Siemens has been awarded a contract to supply an initial 10 compressor trains for the Magnolia LNG project in the US.
Siemens will supply refrigeration and feedgas booster compressors, and has also entered into an alliance agreement for future procession compression equipment and drivers with the project’s parent company, Liquefied Natural Gas Limited (LNGL).
“We are pleased that LNGL has awarded us with the supply of the main compression equipment and drivers for the Magnolia LNG project,” said Lisa Davis, Member of the Managing Board of Siemens AG.
“LNGL’s modular construction approach represents a very strong platform in a growing market. Our solution offers best-in-class emissions performance, space saving design and lower expected lifecycle costs.”
LNGL is developing an up to eight million tons per annum (mtpa) mid-scale LNG facility based on its OSMR® LNG technology in the Port of Lake Charles, Louisiana.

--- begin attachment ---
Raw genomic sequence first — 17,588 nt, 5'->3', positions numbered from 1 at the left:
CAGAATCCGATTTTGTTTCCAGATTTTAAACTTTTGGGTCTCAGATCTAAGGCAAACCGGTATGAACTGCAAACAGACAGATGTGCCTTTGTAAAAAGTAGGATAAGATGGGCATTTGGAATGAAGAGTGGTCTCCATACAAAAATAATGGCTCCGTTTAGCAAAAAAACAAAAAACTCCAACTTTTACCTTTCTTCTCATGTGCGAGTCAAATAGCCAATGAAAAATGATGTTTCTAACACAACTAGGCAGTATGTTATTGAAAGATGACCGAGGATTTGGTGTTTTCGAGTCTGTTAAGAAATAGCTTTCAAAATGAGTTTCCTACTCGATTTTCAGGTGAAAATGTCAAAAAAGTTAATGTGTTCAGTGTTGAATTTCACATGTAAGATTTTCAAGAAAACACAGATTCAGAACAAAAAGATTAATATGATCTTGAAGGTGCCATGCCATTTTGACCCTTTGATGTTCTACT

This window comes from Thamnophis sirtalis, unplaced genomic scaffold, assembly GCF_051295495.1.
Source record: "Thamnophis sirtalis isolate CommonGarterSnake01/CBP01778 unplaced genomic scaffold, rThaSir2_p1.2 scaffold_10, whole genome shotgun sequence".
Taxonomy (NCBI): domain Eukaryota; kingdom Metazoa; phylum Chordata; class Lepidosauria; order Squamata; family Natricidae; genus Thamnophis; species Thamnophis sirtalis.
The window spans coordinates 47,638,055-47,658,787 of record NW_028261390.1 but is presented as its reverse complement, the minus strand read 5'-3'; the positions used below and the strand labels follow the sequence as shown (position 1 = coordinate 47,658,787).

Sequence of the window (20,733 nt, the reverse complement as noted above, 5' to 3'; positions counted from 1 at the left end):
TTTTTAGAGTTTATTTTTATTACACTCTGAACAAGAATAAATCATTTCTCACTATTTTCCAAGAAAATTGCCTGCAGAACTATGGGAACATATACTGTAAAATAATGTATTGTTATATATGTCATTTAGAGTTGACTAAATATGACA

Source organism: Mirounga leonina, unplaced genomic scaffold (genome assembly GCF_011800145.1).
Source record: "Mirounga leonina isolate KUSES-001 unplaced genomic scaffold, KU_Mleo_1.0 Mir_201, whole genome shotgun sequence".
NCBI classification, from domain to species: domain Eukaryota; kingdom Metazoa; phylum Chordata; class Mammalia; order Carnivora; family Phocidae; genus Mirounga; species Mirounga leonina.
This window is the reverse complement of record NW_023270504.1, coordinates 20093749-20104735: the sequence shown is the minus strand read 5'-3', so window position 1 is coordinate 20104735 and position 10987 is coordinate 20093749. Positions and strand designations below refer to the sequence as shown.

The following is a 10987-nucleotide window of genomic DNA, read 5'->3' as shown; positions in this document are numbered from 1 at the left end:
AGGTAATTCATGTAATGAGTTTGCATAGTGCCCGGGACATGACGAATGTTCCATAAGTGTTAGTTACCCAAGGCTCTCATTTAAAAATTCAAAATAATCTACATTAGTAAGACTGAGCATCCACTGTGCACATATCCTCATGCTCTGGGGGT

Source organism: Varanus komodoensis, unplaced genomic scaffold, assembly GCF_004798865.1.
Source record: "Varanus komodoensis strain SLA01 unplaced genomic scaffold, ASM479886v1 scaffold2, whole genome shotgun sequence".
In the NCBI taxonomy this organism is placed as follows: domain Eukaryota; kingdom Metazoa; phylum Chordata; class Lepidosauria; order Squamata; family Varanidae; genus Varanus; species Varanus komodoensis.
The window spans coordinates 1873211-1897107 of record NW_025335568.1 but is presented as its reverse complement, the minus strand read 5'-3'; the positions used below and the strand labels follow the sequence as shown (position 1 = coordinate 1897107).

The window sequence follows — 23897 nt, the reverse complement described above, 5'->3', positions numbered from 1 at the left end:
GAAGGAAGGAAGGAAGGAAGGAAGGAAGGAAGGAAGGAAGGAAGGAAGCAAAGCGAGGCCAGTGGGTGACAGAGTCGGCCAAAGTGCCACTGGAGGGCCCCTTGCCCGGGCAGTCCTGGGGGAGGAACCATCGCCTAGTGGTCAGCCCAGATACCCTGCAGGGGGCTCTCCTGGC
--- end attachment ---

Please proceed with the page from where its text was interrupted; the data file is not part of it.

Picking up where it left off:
The project serves to liquefy natural gas for export from the US, as well as potential domestic use.
Siemens’ scope of supply comprises a total of eight refrigeration compressors and two feed gas booster compressors for the initial two LNG trains. Four Mixed Refrigerant (MR) Siemens STC-SV compressors will each be driven by a Siemens SGT-750 gas turbine, while four Ammonia Refrigerant (AR) STC-SV compressors will each be driven by a Siemens SST-600 steam turbine. Additionally two motor driven feed gas booster compressors will be delivered.
The subsequent two LNG trains necessary to achieve the full eight mtpa for Magnolia would bring the total number of compressor trains to 20 at this site.
In parallel, Siemens has further agreed with LNGL to establish a supplier alliance agreement (SAA) for process compression equipment and drivers for future LNGL projects in support of the company strategy to standardise the implementation of the OSMR® LNG technology worldwide.
According to the latest World LNG Factbook from Petroleum Economist, the LNG industry has now entered a period of growth with the start-up of many sources, following four years of flat supply.